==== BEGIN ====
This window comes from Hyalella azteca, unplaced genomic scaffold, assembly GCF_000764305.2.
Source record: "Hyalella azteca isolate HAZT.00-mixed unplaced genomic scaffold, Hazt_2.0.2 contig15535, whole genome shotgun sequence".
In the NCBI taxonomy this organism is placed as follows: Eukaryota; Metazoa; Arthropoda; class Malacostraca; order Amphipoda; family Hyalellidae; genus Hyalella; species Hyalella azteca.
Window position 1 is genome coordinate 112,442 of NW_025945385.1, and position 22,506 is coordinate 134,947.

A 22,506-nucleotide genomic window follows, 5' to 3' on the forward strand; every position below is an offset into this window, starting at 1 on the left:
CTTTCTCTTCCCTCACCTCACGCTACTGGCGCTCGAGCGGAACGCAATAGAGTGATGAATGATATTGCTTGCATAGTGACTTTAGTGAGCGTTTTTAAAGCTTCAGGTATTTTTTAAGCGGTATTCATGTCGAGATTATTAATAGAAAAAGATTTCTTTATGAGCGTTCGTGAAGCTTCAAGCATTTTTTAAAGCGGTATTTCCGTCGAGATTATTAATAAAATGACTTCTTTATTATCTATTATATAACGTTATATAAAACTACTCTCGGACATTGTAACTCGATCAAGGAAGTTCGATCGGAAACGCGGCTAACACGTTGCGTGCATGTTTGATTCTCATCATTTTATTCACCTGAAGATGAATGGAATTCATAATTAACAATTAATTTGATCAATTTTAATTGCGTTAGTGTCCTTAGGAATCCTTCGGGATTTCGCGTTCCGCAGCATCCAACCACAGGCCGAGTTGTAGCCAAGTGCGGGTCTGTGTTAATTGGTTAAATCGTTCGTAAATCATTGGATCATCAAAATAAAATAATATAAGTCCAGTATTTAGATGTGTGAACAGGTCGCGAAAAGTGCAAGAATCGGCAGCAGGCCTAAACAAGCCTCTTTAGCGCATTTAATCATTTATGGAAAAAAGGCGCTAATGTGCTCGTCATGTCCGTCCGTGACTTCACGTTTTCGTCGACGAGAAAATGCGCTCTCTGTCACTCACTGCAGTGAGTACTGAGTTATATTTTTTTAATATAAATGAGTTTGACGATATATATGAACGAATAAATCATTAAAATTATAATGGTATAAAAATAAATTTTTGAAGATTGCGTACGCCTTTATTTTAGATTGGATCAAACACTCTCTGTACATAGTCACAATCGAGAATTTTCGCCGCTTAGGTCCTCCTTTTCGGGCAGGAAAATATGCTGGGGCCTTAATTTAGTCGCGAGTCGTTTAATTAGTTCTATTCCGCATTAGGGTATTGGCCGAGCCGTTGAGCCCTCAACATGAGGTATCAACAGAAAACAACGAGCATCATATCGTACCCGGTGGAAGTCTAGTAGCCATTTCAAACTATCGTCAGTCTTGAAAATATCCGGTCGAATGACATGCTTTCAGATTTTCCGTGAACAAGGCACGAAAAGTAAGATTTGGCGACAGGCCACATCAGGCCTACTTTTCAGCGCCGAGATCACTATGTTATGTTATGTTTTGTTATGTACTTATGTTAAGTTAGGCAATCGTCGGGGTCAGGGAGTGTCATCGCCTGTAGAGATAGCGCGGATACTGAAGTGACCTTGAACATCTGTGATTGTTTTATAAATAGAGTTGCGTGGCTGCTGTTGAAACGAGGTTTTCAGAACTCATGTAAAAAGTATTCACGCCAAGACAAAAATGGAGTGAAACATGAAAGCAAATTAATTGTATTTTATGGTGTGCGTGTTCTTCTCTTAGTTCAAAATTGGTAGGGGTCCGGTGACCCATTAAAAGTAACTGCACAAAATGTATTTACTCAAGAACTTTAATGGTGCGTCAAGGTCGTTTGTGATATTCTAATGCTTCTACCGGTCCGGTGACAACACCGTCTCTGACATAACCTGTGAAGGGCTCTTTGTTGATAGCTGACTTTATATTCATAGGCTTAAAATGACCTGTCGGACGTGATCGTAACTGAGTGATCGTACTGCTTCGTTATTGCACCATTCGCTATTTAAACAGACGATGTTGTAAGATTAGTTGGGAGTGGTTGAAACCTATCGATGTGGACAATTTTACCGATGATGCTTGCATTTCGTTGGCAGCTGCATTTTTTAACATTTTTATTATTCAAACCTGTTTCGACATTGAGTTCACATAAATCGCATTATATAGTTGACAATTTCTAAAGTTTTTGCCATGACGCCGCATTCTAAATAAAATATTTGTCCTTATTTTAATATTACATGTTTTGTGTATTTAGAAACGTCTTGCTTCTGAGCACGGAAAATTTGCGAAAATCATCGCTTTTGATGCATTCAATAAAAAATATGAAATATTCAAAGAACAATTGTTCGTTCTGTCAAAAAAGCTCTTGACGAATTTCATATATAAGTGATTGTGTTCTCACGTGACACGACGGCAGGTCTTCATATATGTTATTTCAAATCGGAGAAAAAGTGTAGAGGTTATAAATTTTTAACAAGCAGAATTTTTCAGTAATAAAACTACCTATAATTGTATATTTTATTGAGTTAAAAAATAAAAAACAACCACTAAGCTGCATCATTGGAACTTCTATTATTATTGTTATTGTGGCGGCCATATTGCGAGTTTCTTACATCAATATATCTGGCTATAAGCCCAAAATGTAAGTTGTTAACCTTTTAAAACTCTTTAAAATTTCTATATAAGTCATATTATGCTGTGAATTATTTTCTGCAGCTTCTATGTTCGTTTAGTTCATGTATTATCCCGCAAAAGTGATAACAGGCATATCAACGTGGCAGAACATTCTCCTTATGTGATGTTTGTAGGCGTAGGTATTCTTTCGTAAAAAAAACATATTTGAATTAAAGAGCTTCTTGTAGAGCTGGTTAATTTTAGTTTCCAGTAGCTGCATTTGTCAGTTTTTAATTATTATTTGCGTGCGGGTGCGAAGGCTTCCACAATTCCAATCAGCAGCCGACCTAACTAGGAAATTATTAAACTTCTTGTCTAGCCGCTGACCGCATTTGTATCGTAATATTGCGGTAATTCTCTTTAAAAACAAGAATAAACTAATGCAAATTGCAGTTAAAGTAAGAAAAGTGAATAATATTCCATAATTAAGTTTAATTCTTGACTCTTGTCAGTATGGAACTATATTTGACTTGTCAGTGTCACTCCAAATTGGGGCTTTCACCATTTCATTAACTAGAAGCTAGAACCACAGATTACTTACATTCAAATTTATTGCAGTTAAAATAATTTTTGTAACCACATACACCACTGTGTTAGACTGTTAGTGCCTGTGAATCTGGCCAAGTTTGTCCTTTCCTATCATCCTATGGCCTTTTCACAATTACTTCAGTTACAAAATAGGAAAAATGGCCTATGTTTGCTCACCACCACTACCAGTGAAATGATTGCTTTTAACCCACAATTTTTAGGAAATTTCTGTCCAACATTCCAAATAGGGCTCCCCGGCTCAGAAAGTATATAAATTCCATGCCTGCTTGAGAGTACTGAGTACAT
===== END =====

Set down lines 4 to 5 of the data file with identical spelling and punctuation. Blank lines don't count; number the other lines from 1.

Window position 1 is genome coordinate 112,442 of NW_025945385.1, and position 22,506 is coordinate 134,947.

A 22,506-nucleotide genomic window follows, 5' to 3' on the forward strand; every position below is an offset into this window, starting at 1 on the left: